Researchers from Aligarh Muslim University in Uttar Pradesh claim to have discovered a soil-inhabiting nematode or roundworm from the grasslands in Assam's Kaziranga National Park.
A team at the university's Zoology department says that the newly discovered nematode is quite unique despite its close resemblance with another related genus, Pachydorylaimus, with all its species found only in Central America.
The researchers have reported their findings in the latest edition of leading international journal Nematology, published from the Netherlands.
The researchers have named this new genus and species as Rhinodorylaimus Kazirangus on rhinoceros, the flagship animal at this National Park, according to university sources.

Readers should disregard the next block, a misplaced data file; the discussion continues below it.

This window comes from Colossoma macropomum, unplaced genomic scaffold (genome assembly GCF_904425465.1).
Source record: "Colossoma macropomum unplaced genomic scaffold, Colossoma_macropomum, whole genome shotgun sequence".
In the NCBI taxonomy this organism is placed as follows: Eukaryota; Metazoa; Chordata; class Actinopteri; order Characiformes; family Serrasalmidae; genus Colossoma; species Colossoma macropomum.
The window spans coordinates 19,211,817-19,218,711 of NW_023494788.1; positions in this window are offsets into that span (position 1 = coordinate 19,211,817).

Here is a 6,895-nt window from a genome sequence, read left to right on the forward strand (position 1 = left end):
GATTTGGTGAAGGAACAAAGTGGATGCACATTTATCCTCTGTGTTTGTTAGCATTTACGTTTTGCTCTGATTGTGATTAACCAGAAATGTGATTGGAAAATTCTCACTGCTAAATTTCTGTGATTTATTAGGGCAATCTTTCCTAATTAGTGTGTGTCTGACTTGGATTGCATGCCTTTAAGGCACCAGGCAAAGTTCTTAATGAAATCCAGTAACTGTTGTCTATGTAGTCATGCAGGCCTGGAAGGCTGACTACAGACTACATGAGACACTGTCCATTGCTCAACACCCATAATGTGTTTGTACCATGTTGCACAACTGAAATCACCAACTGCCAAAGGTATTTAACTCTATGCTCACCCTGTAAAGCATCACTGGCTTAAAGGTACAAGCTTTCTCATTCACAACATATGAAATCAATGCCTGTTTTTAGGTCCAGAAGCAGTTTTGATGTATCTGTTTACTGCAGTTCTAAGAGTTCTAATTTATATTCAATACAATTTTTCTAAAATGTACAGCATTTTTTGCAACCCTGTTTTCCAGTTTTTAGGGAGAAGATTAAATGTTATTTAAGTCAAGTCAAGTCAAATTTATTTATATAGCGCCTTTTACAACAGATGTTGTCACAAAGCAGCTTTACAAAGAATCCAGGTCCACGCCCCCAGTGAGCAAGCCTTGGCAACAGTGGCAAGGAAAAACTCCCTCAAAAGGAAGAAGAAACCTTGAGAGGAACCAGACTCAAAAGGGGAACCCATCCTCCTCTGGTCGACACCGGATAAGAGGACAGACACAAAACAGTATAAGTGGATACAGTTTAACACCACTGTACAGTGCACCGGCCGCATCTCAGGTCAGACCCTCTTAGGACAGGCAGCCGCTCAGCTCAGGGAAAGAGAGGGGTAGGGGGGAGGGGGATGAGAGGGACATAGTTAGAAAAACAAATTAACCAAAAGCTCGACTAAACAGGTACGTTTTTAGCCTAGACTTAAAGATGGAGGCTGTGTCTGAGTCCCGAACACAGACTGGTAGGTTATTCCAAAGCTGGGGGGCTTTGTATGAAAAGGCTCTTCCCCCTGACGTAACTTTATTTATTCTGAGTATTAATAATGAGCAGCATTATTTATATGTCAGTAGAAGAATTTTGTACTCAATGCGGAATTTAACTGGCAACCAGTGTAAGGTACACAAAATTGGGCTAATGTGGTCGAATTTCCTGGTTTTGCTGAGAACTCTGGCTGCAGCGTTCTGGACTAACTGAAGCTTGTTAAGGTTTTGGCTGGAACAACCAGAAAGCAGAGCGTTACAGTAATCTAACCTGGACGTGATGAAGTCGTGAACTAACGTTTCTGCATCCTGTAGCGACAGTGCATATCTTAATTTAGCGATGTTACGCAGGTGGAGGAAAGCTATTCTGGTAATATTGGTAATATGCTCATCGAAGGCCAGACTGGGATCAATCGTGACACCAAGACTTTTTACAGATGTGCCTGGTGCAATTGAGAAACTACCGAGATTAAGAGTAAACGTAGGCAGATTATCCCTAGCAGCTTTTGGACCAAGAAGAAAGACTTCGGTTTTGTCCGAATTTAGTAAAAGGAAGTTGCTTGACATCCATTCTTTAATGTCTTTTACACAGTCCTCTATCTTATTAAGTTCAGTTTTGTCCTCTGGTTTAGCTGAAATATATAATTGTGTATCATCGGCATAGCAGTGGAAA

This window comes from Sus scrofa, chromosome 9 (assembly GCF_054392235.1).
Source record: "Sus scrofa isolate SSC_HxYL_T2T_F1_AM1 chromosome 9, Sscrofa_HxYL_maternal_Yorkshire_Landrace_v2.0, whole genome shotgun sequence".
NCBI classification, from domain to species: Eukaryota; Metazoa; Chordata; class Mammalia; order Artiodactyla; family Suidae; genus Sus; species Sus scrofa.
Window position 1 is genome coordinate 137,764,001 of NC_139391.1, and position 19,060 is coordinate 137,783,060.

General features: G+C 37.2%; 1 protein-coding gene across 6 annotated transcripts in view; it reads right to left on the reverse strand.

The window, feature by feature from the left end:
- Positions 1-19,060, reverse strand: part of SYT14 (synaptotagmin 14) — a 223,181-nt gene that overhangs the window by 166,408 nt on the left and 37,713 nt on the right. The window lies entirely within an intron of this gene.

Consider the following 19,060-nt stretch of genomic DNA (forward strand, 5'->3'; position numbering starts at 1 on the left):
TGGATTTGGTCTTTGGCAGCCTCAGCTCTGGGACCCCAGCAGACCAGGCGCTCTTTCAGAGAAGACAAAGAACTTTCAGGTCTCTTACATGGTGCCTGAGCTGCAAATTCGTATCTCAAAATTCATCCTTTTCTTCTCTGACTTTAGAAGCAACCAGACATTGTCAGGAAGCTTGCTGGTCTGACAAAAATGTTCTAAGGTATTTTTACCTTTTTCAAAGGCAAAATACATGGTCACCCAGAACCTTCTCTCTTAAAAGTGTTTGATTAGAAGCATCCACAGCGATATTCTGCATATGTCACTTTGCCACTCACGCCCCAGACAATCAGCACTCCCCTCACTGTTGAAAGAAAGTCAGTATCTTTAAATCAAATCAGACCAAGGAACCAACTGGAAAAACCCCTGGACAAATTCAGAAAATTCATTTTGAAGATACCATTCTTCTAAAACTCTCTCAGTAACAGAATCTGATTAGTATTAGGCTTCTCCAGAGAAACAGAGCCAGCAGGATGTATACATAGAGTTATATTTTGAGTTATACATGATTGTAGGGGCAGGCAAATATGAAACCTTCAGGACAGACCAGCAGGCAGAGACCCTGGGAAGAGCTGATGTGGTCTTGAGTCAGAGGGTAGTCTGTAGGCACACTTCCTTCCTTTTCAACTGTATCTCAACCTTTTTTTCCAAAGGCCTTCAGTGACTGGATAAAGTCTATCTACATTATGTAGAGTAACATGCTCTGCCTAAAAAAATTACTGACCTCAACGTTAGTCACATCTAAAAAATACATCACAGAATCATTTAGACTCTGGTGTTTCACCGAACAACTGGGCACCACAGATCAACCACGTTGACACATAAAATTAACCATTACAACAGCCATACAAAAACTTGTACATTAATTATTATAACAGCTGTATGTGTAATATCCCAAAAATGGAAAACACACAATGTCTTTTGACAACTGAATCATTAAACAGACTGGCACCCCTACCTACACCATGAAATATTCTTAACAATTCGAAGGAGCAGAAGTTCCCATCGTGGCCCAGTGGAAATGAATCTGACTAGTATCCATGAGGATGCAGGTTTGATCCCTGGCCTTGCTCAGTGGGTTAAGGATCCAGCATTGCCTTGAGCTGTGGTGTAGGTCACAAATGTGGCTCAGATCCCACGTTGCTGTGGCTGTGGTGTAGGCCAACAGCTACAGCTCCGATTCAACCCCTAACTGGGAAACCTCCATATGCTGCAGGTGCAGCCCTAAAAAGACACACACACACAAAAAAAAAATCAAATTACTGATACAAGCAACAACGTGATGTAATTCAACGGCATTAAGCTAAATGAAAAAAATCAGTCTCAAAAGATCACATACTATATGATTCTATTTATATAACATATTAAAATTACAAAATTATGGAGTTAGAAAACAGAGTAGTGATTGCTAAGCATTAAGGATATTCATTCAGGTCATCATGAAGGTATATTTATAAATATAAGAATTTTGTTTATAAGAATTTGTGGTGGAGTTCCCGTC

Prof Wasim Ahmad, who led the team, said that India's northeast, where the nematode has been discovered, is one of the world's most notable "biodiversity hotspots".
"Nematodes play a very critical role in the soil's ecosystem. For decades we have been looking only at the above ground diversity of national parks and sanctuaries, neglecting the importance of below ground fauna.
"There is an urgent need to study the below ground fauna, especially nematodes because of their significant role in nutrient cycling," he said.
Nematodes or roundworms are unsegmented worms with elongated rounded body pointed at both ends. The species are difficult to distinguish; over 28,000 have been described, of which over 16,000 are parasitic. It has been estimated that the total number of nematode species might be some 100,0000.